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Jury finds Milwaukee at fault in basement floods

By Beth Kevit

Two hundred Milwaukee residents received the verdict they wanted Friday in a lawsuit against the city over basement flooding, but they now must wait to learn whether the jury’s ruling is valid.

The residents, who live in Milwaukee’s Lincoln Creek and Lincoln Park neighborhoods, sued the city in 2009 over flood damage to their homes. The city estimated the flooding on June 7 and 8, 2008, caused about $23 million in damage.

The Milwaukee Metropolitan Sewerage District, Veolia Water Milwaukee LLC and Veolia’s Delaware-based parent firm also were named as defendants but settled with the plaintiffs.

The plaintiffs alleged Milwaukee, the MMSD and Veolia all were negligent in maintaining and operating the sewer system, which allowed raw sewage to flood the basements of 129 homes. The city denied those allegations.

The jury Friday decided the negligence of all parties contributed to the flooding, and the group of plaintiffs is entitled to $1.491 million in compensation for home repairs, loss of belongings and decreased property values.

Although MMSD and Veolia settled, the jury ascribed 63.23 percent of the blame to them. The city, the jury decided, was 36.77 percent at fault.

Chris Trebatoski, an attorney with Milwaukee-based Weiss Berzowski Brady LLP who represents the plaintiffs, said if the verdict is upheld, that means the city will be liable for 36.77 percent of the $1,491,000, or about $548,241.

But Trebatoski called the verdict’s validity into question because of three jurors’ indicated dissent.

Two alternate jurors deliberated with the 12 regulars, an action that Assistant City Attorney Jan Smokowicz said both parties agreed to. That meant 14 people deliberated, and for a ruling to be valid in that situation, the same 12 jurors must agree on each question.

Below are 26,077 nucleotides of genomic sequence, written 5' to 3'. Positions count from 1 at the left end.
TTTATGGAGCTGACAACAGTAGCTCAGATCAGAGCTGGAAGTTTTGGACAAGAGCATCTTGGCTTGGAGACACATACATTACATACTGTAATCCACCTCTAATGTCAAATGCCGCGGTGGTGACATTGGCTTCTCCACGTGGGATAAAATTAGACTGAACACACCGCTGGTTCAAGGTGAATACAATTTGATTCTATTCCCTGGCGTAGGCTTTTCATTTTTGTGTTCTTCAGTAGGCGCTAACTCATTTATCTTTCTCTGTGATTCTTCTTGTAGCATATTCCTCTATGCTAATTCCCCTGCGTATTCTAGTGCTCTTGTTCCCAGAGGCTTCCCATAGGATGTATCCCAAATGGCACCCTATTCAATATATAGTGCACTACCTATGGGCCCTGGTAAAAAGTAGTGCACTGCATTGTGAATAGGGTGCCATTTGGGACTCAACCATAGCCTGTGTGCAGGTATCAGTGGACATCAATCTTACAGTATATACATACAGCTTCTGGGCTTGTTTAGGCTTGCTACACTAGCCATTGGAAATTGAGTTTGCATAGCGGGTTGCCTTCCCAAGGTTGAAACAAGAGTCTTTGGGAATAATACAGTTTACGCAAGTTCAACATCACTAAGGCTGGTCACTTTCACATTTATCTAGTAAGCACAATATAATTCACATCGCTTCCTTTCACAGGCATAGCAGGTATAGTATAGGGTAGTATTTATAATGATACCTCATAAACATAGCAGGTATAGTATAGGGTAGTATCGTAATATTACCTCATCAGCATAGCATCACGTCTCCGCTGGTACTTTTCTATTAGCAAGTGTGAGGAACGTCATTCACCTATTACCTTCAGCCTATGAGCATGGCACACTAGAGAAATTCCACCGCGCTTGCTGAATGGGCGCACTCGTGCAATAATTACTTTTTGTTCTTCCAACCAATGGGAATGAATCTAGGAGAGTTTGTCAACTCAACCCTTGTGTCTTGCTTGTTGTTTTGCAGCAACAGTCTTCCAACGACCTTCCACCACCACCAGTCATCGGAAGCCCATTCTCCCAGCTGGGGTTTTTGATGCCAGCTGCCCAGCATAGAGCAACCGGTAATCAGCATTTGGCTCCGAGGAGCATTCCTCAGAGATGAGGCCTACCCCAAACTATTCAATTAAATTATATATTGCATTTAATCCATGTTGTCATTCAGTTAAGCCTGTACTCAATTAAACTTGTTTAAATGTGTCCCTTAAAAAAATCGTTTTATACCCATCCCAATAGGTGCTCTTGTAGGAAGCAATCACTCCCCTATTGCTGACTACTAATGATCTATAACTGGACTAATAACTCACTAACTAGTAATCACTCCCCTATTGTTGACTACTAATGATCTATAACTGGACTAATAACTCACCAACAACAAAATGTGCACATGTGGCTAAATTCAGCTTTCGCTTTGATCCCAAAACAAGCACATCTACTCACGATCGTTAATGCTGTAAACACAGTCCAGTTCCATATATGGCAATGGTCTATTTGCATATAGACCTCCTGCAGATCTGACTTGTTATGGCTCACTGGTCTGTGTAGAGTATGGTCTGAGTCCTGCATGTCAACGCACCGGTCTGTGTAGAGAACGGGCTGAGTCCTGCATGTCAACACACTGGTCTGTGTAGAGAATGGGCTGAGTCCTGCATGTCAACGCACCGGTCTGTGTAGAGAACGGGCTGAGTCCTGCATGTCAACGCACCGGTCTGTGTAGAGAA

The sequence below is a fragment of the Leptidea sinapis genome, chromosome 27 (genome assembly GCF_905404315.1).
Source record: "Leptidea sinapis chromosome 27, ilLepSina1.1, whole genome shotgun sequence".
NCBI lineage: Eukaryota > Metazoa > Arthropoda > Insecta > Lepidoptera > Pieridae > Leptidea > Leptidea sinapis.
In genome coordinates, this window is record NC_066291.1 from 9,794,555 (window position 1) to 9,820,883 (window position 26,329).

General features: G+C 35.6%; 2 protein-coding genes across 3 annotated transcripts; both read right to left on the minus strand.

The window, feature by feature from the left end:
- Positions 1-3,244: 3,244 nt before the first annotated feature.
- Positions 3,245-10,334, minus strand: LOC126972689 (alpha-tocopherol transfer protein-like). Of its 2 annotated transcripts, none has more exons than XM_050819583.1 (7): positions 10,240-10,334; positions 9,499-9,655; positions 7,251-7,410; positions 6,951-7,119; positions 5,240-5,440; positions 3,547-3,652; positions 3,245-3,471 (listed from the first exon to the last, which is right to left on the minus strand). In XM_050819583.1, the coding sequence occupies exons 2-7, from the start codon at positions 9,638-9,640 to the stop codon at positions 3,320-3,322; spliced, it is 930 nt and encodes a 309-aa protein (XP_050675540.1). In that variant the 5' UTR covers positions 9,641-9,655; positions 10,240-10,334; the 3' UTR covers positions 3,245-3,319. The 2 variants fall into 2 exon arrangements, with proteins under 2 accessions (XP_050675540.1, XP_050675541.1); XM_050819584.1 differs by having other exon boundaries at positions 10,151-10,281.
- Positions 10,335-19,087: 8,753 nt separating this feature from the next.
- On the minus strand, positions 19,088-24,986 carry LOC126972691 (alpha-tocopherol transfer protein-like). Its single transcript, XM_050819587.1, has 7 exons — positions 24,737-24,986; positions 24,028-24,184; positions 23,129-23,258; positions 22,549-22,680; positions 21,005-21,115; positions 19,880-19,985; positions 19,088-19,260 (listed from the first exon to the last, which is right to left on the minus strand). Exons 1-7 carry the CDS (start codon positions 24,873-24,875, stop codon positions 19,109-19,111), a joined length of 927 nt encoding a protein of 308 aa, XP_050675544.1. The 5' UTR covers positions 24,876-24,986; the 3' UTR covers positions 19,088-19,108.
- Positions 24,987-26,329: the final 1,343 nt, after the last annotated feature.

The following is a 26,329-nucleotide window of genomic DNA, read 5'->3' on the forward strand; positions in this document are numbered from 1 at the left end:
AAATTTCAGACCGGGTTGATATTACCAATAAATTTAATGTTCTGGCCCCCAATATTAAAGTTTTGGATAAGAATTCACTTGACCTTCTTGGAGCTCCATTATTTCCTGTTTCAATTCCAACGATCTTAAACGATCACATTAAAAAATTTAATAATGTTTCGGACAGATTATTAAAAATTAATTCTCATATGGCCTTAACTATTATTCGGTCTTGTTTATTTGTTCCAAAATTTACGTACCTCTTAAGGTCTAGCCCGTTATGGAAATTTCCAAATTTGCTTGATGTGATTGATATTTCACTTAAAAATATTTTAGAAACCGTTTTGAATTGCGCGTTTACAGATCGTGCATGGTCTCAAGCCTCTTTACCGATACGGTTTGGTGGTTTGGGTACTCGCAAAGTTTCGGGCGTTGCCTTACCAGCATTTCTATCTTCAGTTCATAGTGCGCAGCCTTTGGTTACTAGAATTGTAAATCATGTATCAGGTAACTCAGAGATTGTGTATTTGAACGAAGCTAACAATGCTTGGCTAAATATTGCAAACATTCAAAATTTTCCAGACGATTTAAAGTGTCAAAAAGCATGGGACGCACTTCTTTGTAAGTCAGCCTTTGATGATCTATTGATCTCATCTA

However, two jurors indicated they did not agree the city’s negligence caused damage, and a third juror did not agree MMSD’s and Veolia’s negligence caused any damage.

“My initial reaction is there isn’t a verdict,” Trebatoski said, “because you have to have the same 12 jurors.”

He declined to comment further but said he plans to file a motion to get an answer to the validity question.

Smokowicz said he does not know whether the city will file any motions.

“There may be some issues,” he said, “but we have to consult.”

Milwaukee County Circuit Judge Christopher Foley told the attorneys his initial reaction is that the verdict is valid but indicated he would consider motions.

“If we haven’t got a valid verdict then we haven’t got a valid verdict,” he said. “For now, we’re done.”

Tom Reep, the lead plaintiff, said he does not have an opinion on the verdict’s validity but was pleased with the jury’s decision.

“I’m thankful that they did hold the city liable,” he said, “because we do believe they played a key role in the problems we suffered in our neighborhood.”

As much as 4 feet of sewage flowed into some of the basements.

Staff writer Eric Heisig also contributed to this report.


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